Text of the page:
ELYRIA — The former assistant to a blind Elyria attorney pleaded guilty Wednesday to three counts of theft for stealing $21,300 from his legal practice.
Nancy Haylor, 59, could get up to five years in prison when she is sentenced later this year.
Carl Rose, the attorney who discovered Haylor had been stealing from him after he had fired her because bills were being paid late, said he was pleased by the plea but still feels betrayed.
“I tried to treat her good as an employee, like a part of my family,” he said.
Rose hired Haylor in May 2005 at the request of the Ohio Bureau of Vocational Rehabilitation. A few months later, she began writing checks to herself from his business account, he said.
He said he never conducted a background check on Haylor, trusting that the state wouldn’t have sent a thief to work in his office.
But Haylor has a previous conviction for stealing a night deposit from the Elyria Holiday Inn when she worked there in 2001. Rose said he learned about that conviction when he began digging into Haylor’s background after she refused to return tax documents to him.
Bill Willis, Haylor’s attorney, said his client plans to repay Rose for the money she took, but there is some dispute over how much that is. He said Rose confronted Haylor at her apartment after discovering the theft and demanded that she repay him.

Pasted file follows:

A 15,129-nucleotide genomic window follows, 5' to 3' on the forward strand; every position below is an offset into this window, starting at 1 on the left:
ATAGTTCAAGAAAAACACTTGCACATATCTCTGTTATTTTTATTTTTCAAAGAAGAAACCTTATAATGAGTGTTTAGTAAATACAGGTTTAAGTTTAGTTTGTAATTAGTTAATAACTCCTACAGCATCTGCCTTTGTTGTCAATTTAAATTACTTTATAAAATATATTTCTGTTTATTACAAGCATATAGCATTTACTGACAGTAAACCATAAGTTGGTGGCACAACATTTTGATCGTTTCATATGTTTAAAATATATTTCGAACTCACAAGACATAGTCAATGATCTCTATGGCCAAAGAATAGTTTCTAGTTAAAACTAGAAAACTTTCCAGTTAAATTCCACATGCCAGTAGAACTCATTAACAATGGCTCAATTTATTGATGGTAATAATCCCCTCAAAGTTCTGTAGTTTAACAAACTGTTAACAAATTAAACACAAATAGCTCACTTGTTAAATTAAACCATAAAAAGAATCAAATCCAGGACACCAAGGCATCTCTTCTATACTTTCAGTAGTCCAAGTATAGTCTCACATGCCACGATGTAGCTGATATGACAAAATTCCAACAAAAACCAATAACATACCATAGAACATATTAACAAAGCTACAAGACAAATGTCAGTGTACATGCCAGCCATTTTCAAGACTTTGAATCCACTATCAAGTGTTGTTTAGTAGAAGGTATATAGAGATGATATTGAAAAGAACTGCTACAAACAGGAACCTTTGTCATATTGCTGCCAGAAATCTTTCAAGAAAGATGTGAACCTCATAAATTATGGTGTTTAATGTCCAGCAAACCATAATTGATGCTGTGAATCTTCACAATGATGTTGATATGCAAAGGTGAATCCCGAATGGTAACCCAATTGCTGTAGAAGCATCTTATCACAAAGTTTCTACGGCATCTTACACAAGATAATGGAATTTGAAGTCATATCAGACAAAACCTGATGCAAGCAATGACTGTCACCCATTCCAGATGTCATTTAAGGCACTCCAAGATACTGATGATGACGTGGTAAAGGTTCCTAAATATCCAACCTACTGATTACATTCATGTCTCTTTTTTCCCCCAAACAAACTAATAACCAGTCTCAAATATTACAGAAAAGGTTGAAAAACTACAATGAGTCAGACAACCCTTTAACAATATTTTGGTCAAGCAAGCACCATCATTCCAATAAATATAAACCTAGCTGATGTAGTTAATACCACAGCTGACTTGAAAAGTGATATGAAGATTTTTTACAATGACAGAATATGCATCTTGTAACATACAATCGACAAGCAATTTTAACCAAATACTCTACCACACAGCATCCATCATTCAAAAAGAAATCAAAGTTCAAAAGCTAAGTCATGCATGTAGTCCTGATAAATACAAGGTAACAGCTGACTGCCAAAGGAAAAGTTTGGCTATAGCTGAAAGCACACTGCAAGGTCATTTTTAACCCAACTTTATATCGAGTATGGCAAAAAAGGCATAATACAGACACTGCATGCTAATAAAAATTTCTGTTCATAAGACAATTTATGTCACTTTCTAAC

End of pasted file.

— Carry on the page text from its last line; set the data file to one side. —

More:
Willis said Haylor estimates she gave Rose between $4,000 and $5,000 worth of merchandise. Rose said the stuff he got — an old television set, a microwave and other electronics — couldn’t have been worth more than $1,000.
Still, he said, he’s willing to call it even if Haylor repays him $20,000.
Rose also has a lawsuit pending against the Ohio Rehabilitation Services Commission, which runs the Bureau of Vocational Rehabilitation, accusing the agency of negligence for failing to inform him of Haylor’s criminal history. Agency officials have said it was Rose’s responsibility to perform a background check.
Contact Brad Dicken at 329-7147 or firstname.lastname@example.org.